/images/PowerCableUpdate.jpg/images/southwire_100x70.jpgBuried Conduit? Choose Jackets that Resist MoistureBuriedConduitChooseJktsThatResistMoisture.htmWater is ubiquitous in buried conduit. Cable jackets can help protect insulation. Putting cable in buried conduit keeps the cable out of sight, and it's protected mechanically. But there is also a downside to underground conduit: water.
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Buried Conduit? Choose Jackets that Resist Moisture

Water is ubiquitous in buried conduit. Cable jackets can help protect insulation.

Putting cable in buried conduit keeps the cable out of sight, and it's protected mechanically. But there is also a downside to underground conduit: water.

"Water from condensation and ground-water leakage at fittings contribute to high moisture conditions inside buried conduit," says Doug Ramsey, Southwire Electrical Division's vice president for industrial products. "In many installations, underground conduit is full of water most of the time."

Water increases insulation risk

The problem is that exposing cable insulation to water while the cable is energized can result in reduced dielectric strength which can lead to premature cable failure.

The first line of defense against moisture is an outer jacket that protects the insulation from direct exposure to water in the conduit. But if the jacket absorbs moisture readily, it will expose the underlying insulation to the absorbed moisture. The moisture resistance of the jacket then becomes an important consideration for underground applications.

When you're choosing a cable jacket, the wealth of options can be confusing. Moisture protection is very important, but other mechanical characteristics can also affect jacket choice. The comparison chart shows moisture absorption for two premium jacket materials: Southwire's low-smoke, non-halogen SOLONON™, and chlorosulfonated polyethylene (CSPE).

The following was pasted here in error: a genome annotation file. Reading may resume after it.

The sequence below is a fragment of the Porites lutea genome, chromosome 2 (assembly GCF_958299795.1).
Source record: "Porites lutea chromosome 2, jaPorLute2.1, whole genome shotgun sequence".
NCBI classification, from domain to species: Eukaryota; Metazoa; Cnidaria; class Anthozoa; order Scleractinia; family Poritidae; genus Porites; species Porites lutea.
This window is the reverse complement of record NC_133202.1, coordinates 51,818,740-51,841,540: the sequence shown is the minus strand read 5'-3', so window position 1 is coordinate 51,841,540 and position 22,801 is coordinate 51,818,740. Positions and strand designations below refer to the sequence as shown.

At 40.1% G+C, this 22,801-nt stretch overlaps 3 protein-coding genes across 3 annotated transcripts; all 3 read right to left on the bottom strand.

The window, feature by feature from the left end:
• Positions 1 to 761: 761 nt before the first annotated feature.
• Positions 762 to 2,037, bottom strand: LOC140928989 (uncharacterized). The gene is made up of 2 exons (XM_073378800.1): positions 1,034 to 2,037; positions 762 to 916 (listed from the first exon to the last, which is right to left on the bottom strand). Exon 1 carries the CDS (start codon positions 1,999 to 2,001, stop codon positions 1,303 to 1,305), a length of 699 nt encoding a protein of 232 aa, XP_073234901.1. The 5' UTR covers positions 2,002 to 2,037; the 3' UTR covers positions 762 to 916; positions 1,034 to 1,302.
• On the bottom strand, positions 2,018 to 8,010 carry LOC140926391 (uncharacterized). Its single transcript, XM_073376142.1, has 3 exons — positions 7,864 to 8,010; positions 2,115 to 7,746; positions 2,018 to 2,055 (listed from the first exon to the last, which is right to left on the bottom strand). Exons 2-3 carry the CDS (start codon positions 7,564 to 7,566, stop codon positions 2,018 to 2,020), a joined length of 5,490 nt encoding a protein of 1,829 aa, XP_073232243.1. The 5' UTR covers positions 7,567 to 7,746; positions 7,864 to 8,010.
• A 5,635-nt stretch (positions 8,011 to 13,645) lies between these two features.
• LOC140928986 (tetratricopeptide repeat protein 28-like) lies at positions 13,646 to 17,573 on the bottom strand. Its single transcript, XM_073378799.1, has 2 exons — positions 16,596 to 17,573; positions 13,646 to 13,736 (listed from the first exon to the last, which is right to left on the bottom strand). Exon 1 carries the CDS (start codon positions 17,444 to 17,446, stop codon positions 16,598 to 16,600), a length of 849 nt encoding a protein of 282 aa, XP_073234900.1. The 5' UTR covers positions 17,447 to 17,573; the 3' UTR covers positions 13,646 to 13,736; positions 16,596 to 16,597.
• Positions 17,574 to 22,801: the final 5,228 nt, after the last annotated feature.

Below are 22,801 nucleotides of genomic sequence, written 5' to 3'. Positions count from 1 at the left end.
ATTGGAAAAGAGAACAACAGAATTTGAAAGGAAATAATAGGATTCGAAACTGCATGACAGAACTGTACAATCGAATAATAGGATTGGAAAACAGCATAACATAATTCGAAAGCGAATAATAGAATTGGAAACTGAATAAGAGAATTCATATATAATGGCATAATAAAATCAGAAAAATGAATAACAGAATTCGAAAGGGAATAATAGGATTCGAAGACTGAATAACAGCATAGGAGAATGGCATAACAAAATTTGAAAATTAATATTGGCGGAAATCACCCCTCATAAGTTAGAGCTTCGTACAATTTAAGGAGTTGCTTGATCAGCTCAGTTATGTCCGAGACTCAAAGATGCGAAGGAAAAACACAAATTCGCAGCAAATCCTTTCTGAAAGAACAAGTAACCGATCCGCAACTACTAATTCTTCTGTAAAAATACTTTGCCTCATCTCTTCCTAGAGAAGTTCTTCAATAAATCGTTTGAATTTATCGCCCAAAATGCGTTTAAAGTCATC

SOLONON absorbs less water

The Mechanical Water Absorption test was performed on the jacket materials following the procedures in UL 1581, section 1040. A 4" x 1" sample of each material was submerged in tap water at 70°C for seven days. As you can see in the chart, the SOLONON sample absorbed substantially less water than the CSPE. When CSPE formulations were revised to reduce lead content in the mid-90s, water absorption increased significantly.

The chart also shows other important jacket characteristics. SOLONON compounds give you mechanical protection and thermal ratings equal to or better than CSPE compounds, and SOLONON also has a lower coefficient of friction, which reduces pulling tension in conduit installations. You get easier installation and reduced risk of cable damage, which translate into higher reliability. In addition, SOLONON's low-smoke, zero-halogen rating gives you improved fire safety when the cable emerges into occupied spaces.

SOLONON's benefits of superior moisture resistance, greater tensile strength and reduced pulling tension look good even in industrial applications where smoke may not be an issue. "SOLONON is also environmentally friendly," says Ramsey. "What's more, you can count on Southwire to be here with the product when you need it."

Cable Jacket Comparison Chart

 

 Solonon

 CSPE

Moisture Resistance
Mg of water absorbed per square inch

(7 days in 70°C water; Lower numbers mean better protection.)

 23.1

 43.2

Physical PropertiesUL-44
Tensile Strength (PSI)
Elongation (%)

 2000
 160

 1800
  300

Oil Resistance, ASTM #2
Test Temperature (°C)
Time of Immersion (Hrs)
Tensile Strength
(% of un-aged value)
Elongation
(% of un-aged value)

 70
 4
 65
 85

 121
 18
 60
 60
Coefficient Of Dynamic Friction (µ, in PVC duct; Lower numbers mean easier pulling.)  0.35  0.5
Limiting Oxygen Index
(Higher numbers mean more fire protection)
 40  30
Halogen Content (%)    
Smoke Density ASTM E662 (Lower numbers mean less smoke generated.)
Flaming Mode
04.0
DM
Non-Flaming Mode
04.0
DM
 2.7
 59
 21
 178
 325
 400
 325
 480
 Limited Smoke Test
(Pass/Fail UL-1685)
 Pass  Fail